Amid the rising complexity of M&A, the simple adage of ‘failing to prepare, then preparing to fail’ is as true today, as it always has been. That is because due diligence, the time and resource intensive preparation process, can ultimately define the success
or failure of any M&A deal, which is why great importance is assigned to the meticulous practices and processes involved.
Thankfully, due diligence has evolved and improved, in large part, due to advances in technology and digitisation. Where before the process was frustrated by physical data rooms and huge volumes of paper documents, due diligence has rapidly moved into sophisticated,
intelligent virtual data rooms, replete with digital content libraries and access to automated analytic reporting. This has led to greater speed, simplicity and security across the entire process, enabling practitioners to withdraw from and close deals faster.
But, if due diligence is more advanced and efficient than it has been in the past, how much more advanced and efficient could the process become in the future? Can technology and digitisation truly transform due diligence? And what are the main challenges
that existing and new technologies could potentially provide a solution for in M&A due diligence?
To help answer those key questions, my team and I surveyed global M&A practitioners on all sides of a deal – from corporate and private equity firm executives, to their investment banking, legal and accounting advisers. When we asked how they viewed the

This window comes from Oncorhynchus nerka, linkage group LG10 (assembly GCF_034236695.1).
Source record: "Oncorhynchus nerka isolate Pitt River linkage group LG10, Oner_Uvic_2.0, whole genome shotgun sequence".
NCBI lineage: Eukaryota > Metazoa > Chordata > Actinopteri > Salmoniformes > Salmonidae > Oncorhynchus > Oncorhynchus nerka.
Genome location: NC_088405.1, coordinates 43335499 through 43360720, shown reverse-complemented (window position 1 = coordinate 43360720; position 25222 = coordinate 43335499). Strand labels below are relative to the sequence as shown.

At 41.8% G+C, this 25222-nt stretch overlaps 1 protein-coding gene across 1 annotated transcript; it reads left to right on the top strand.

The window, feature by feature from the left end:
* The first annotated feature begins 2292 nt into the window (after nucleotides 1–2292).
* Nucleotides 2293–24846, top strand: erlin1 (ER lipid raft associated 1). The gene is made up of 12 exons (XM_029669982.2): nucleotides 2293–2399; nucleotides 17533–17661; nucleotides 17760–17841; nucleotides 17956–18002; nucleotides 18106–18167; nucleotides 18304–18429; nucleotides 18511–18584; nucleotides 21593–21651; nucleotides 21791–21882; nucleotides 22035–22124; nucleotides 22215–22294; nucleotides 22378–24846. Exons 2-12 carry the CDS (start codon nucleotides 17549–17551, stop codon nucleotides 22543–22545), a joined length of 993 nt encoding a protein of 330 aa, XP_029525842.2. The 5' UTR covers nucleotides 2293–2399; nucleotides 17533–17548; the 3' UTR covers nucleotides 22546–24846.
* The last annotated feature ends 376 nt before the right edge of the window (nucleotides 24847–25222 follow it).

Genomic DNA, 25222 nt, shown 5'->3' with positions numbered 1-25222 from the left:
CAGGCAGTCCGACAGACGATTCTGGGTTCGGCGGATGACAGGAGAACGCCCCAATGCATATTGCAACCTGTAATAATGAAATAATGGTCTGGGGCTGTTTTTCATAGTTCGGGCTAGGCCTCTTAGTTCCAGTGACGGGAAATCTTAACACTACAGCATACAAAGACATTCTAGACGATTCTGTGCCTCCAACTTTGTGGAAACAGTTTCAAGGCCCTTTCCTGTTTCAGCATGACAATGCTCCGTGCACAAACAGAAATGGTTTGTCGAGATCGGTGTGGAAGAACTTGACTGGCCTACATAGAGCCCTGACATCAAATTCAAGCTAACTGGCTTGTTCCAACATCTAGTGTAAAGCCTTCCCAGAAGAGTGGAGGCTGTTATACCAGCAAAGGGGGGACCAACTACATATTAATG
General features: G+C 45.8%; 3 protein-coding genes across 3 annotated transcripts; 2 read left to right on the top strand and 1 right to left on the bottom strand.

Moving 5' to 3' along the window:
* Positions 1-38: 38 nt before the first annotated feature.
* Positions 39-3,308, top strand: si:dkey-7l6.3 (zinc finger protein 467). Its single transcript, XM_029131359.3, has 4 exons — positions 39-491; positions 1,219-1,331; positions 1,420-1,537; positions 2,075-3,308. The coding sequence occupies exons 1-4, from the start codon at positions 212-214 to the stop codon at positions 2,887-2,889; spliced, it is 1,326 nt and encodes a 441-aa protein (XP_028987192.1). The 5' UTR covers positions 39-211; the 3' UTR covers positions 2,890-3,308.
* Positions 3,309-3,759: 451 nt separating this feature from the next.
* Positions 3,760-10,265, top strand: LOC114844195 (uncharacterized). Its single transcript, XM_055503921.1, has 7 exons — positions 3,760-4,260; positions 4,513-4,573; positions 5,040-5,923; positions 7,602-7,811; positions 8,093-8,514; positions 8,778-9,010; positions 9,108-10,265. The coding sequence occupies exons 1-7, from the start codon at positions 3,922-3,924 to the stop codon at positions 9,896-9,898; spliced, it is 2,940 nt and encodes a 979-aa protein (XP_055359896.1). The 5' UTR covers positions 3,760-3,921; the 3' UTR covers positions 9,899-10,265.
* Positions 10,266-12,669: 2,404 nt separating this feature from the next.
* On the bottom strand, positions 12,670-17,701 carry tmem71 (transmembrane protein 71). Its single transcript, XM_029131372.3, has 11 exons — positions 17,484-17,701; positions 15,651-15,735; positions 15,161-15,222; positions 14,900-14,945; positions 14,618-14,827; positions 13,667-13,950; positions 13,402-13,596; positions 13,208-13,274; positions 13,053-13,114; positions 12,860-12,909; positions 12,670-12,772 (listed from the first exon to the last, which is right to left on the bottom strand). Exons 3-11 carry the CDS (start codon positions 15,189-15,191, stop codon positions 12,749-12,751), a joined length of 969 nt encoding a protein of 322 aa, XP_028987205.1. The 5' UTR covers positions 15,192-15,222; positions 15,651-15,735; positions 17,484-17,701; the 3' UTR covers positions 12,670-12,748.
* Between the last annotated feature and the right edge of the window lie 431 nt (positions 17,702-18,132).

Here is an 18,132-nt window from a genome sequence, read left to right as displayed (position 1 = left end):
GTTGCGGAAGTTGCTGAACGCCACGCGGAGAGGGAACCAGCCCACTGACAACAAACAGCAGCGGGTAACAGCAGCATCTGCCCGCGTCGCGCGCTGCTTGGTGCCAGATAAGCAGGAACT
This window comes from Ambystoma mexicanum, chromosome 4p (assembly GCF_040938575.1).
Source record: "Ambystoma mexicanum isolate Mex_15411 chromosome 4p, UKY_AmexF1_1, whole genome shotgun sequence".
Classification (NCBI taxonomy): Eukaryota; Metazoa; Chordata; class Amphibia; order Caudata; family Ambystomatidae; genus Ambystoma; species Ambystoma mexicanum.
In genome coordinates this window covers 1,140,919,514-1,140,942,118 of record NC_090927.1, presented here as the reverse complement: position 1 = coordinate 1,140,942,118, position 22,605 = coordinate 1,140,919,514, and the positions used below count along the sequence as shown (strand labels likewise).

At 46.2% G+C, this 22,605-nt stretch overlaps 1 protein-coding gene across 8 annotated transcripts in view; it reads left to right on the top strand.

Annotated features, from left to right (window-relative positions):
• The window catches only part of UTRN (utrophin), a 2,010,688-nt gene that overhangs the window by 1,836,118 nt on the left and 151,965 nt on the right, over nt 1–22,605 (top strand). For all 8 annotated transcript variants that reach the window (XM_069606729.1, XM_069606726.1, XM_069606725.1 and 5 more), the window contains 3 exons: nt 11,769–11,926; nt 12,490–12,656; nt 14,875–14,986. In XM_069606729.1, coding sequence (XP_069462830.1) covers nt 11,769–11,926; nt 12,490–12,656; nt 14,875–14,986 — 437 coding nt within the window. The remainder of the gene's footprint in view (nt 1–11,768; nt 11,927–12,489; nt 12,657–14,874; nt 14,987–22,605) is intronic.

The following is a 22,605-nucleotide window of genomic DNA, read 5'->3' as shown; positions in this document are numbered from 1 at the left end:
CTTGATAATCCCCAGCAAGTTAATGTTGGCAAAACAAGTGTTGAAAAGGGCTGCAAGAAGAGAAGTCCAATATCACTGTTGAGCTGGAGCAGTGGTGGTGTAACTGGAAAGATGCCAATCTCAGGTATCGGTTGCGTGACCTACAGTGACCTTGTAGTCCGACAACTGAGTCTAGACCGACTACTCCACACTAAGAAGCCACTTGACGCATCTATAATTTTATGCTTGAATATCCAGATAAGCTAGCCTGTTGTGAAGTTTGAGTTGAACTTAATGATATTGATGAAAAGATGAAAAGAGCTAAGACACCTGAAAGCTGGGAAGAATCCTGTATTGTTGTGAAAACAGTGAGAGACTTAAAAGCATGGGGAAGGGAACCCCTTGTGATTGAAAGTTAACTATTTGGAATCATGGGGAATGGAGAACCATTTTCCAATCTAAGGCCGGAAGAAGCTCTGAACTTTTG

future of due diligence, the findings were interesting, to say the least.
Due Diligence is key
According to our survey, almost two-thirds (65%) of respondents across EMEA indicated that each stage from preliminary, detailed, to final, due diligence is considered the single most important success factor in M&A. This is followed by planning and executing
the integration process (49%); and identifying, screening and prioritising targets (35%).
Success, of course, can mean two different outcomes.
“We talk about successful M&A being when the deal is done, but success can also mean finding issues in the financial, legal or market due diligence that weren’t previously obvious, which can mean the client decides the deal isn’t right for them,” says Matt
Henderson, transaction services partner at Deloitte.
Importantly, differences in views and opinions on success factors do emerge. Perhaps most striking is the greater importance that Europe and Nordic based respondents assign to understanding and addressing cultural issues, compared to their Middle East and
Africa based peers.
Swift Execution: The Need for Speed
Speed is crucial in M&A due diligence. The longer the process runs, the higher the risk the deal goes cold and potentially unravels. Over the course of the past decade due diligence has accelerated, but just how swift can the process be in the future, as
we move into 2019?
The results of our survey were clear. Most respondents (64%) said that due diligence – from sourcing a deal to deal completion – takes on average less than three months for a single successful transaction. Tellingly that percentage is higher among Europe
(72%) and Nordic based respondents (78%), compared to their peers in the Middle East (48%) and Africa (38%), where the process takes longer, due to the greater difficulty of conducting due diligence in developing economies. Indeed, the top five countries in
EMEA, where due diligence on companies is most challenging and time-intensive are Iraq, Israel, Nigeria, Turkey and South Africa.